I’ve mentioned previously that I was quite late to the Ruby party. It was still going strong, but the huge wave of excitement had largely peaked. Ruby remains my go-to language and I still love writing Ruby, it still gives me joy, but it’s lost a lot of hype. That’s actually a good thing, really, and Jeff Atwood explains it more succulently than I can. The crux of it is this:
Ruby isn’t cool any more. Yeah, you heard me. It’s not cool to write Ruby code any more. All the cool people moved on to slinging Scala and Node.js years ago. Our project isn’t cool, it’s just a bunch of boring old Ruby code. Personally, I’m thrilled that Ruby is now mature enough that the community no longer needs to bother with the pretense of being the coolest kid on the block. That means the rest of us who just like to Get Shit Done can roll up our sleeves and focus on the mission of building stuff with our peers rather than frantically running around trying to suss out the next shiny thing.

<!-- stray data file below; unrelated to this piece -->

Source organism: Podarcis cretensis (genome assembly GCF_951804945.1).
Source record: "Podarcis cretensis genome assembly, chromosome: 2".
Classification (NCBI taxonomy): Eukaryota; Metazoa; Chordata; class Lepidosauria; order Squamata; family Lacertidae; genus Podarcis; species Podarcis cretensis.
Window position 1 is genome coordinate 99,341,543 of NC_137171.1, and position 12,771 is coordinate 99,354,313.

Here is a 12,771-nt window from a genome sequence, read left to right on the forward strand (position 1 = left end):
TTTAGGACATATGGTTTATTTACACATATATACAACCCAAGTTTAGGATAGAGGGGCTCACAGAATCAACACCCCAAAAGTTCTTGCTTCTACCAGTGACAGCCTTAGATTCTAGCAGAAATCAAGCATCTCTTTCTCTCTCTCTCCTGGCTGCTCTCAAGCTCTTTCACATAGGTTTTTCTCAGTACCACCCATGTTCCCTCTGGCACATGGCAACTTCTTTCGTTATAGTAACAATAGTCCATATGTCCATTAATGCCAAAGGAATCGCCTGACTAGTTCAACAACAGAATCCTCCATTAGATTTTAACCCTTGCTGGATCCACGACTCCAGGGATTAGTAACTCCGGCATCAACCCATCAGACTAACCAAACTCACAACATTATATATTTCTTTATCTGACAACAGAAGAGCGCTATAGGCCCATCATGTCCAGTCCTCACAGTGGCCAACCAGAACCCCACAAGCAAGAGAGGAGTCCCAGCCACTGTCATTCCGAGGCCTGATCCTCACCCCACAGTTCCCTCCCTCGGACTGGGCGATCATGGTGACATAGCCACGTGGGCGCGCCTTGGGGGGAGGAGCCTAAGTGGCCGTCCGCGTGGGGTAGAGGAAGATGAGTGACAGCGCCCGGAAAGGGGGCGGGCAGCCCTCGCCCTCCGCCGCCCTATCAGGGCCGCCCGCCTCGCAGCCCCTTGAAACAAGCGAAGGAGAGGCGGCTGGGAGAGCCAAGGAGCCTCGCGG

Of course, I’m simultaneously in this camp, while also chasing one of the next shiny things, which for me is Go.
I didn’t want to be late to the next party. Maybe driven by some career survival instinct to stay relevant and hirable, or simply just driven by ego to be doing the next cool thing1, regardless, I wanted to get going with Go.
Below are some resources that I’ve found very helpful in getting up to speed and functional with Go:
Ruby jobs are not short in supply and I don’t suspect will be any time soon, so we’ll assume ego. ↩